The bitcoin pullback wipes out billions in crypto

CNBC’s Brian Sullivan discusses why bitcoin is drawing back with CNBC’s Kate Rooney and Lawrence Lewitinn, Coindesk managing editor. Subscribe to CNBC PRO for access to investor and analyst insights on bitcoin and more: https://cnb.cx/2BT2E7y

DoubleLine Capital CEO Jeffrey Gundlach on Monday warned that bitcoin could be getting overheated after its massive run in recent months.

“I don’t like bitcoin here. I don’t like things that are up on a stilt like that,” the so-called Bond King said on CNBC’s “Halftime Report.” “Bitcoin, to me, is now sort of in bubble territory in terms of the way it’s been acting.”

Gundlach’s comments Monday come as the price of bitcoin was down sharply to under $33,000 per digital coin. The cryptocurrency on Friday hit a record high of nearly $42,000 before it began to pull back. Bitcoin, however, is still up over 75% in the last month and more than 380% since April 1.

The major rally in bitcoin has come against the backdrop of the coronavirus pandemic, with governments across the globe unleashing massive stimulus efforts to aid ailing economies. That has stoked inflation concerns for some investors, and bitcoin has been one asset to which they have turned.

The increased adoption of bitcoin generally by institutional investors has been another factor credited with helping propel its ascent. And some people, such as prominent value investor Bill Miller, believe the digital coin has further room to run — while conceding its volatility is likely to remain.

“Bitcoin’s total supply is growing less than 2% a year and it’s obvious by the price that the demand is growing much, much faster than that,” Miller told CNBC on Friday. “As long as that obtains, bitcoin is likely to go higher and perhaps considerably higher.”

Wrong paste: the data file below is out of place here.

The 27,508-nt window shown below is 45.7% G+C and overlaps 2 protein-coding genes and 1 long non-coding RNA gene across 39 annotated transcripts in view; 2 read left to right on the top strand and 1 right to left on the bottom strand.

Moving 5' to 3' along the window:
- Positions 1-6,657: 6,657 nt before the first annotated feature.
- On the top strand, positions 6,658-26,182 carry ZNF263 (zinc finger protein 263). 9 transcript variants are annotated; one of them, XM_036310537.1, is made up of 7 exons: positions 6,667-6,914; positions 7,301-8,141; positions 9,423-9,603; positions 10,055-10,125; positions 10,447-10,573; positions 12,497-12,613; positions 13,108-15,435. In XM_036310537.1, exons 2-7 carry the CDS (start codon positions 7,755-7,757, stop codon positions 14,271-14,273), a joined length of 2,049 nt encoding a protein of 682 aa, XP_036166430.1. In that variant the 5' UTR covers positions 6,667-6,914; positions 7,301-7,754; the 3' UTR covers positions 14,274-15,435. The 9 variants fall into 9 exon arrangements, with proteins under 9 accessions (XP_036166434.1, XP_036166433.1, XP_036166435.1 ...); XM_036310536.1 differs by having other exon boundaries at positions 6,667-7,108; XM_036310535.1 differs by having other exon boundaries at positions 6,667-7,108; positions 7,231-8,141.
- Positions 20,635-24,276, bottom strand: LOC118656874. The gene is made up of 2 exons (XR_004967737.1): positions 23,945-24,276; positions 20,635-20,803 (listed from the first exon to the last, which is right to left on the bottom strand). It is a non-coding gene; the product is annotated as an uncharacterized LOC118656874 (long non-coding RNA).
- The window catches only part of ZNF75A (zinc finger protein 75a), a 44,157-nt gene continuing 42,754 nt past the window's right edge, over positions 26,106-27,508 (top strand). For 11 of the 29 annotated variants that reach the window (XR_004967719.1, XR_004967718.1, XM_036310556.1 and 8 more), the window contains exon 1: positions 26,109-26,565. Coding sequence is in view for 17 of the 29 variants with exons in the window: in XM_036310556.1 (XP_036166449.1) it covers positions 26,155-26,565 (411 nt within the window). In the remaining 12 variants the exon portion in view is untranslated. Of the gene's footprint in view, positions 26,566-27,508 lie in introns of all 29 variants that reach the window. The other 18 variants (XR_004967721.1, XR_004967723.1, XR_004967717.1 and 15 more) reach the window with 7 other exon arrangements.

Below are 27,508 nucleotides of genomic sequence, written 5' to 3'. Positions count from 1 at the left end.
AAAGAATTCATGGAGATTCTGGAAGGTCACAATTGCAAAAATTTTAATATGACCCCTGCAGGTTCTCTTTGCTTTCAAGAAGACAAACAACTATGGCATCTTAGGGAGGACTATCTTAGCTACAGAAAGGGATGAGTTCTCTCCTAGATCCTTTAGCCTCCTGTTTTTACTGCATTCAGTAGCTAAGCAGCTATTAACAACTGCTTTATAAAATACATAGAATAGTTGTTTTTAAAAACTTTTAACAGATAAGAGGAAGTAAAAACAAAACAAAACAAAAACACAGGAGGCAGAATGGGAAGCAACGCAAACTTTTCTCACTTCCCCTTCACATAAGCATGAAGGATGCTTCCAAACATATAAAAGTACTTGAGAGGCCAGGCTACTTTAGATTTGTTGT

Gundlach acknowledged there is a potential for bitcoin bulls to be proven correct.

“The people that point out it has a terrific supply-demand dynamic, if indeed institutions get involved, they’re right,” Gundlach said. “That’s what can create these massive moves up in bitcoin.”

In January 2020, Gundlach predicted near-term upside for bitcoin, potentially as high as $15,000 per coin in the year.

The investor has taken a more negative view in other instances. For example, in December 2017, Gundlach said, “If you short bitcoin today, you’ll make money.” At that point, bitcoin was trading above $16,000 per coin. It would go on to fall dramatically, losing well over half its value by December 2018.

Gundlach, in explaining his current stance toward bitcoin, said Monday he was concerned investors have become too optimistic.

“I think all of these things are kind of baked in right now, and the trade location is poor,” he said. “Even the dollar, I’ve been very negative on the dollar since January of 2017 but I actually turned neutral on the dollar a little bit lower than where we are right now … just because these things seem like they’ve gotten too deeply into the consensus narrative.”

“There’s times when … people seem to be so much on one side of the boat that I just really don’t believe the boat can sell that well,” Gundlach added, “and I believe that’s where bitcoin is on the bullish side right now.”

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